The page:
Six months later, MHA yet to frame rules on CAA

Parliamentary panel to seek status report

Updated - July 21, 2020 08:11 am IST

Published - July 20, 2020 09:01 pm IST - New Delhi

The display board showing the votes polled during the Citizenship Amendment Bill voting that took place after a seven-hour-long debate in the Lok Sabha, in New Delhi on December 9, 2019. Twitter/@LokSabhaSectt

The display board showing the votes polled during the Citizenship Amendment Bill voting that took place after a seven-hour-long debate in the Lok Sabha, in New Delhi on December 9, 2019. Twitter/@LokSabhaSectt

More than six months after the Citizenship (Amendment) Act (CAA), 2019 , was passed by Parliament, the Ministry of Home Affairs (MHA) is yet to frame rules or inform Parliament about the delay in doing so. Without rules being notified, the Act cannot come into force or be implemented.

The Parliamentary Standing Committee on Subordinate Legislation, which has not received any communication from the MHA, has decided to write to the Ministry on the status of the CAA rules.

Also read: Lok Sabha passes Citizenship Bill amidst Opposition outcry

Chairman of the committee K. Raghu Rama Krishna Raju told The Hindu , “We will be writing a letter to the MHA as there is no request for extension of time (for notifying the rules), will send them a reminder to give us a status [report]. As per norms, MHA should have framed the rules within six months or seek extension.” Mr Raju is an MP of the YSRCP.

The CAA was passed by Parliament on December 11, 2019, and given the President of India’s assent the next day, December 12, 2019. The MHA had issued a notification that the provisions of the Act will come into force from January 10.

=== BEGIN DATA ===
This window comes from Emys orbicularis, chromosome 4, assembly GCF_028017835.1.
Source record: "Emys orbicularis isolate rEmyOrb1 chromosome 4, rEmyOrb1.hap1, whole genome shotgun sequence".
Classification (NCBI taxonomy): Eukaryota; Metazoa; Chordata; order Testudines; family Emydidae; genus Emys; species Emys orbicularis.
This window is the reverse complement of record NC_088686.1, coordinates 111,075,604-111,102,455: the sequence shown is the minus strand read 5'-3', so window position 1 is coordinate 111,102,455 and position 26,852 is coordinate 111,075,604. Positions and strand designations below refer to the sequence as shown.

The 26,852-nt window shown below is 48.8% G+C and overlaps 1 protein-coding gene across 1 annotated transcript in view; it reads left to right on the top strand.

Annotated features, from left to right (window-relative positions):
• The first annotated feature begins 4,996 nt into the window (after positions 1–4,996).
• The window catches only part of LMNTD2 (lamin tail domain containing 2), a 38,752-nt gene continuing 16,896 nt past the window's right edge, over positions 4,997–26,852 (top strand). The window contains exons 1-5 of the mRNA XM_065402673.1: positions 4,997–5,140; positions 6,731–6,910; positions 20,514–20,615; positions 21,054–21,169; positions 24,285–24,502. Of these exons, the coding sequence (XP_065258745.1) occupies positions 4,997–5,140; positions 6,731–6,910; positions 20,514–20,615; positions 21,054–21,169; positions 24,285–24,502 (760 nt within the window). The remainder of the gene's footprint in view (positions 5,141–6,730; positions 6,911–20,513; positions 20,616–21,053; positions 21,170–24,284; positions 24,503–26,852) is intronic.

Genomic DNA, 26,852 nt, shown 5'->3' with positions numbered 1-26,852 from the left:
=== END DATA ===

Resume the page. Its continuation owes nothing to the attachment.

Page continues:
Also read: After a heated debate, Rajya Sabha clears Citizenship (Amendment) Bill

The CAA provides citizenship on the basis of religion to members of six non-Muslim communities from Pakistan, Afghanistan and Bangladesh who had entered India on or before December 31, 2014.

Around 70 people were killed in protests that erupted across the country after the Act was passed. These stopped in March after the nationwide lockdown in the wake of the COVID-19 pandemic.

The Manual on Parliamentary Work states that, “statutory rules, regulations and bye-laws will be framed within a period of six months from the date on which the relevant statute came into force.”

The manual also states that in case the Ministries/ Departments are not able to frame the rules within the prescribed period of six months, “they should seek extension of time from the Committee on Subordinate Legislation stating reasons for such extension” which cannot be more than for a period of three months at a time.

Though the Act does not mention “persecuted minorities”, the term was included in the statement of objects when the Bill was introduced in the Parliament.

A Home Ministry spokesperson did not comment on why the rules had not been framed as yet.

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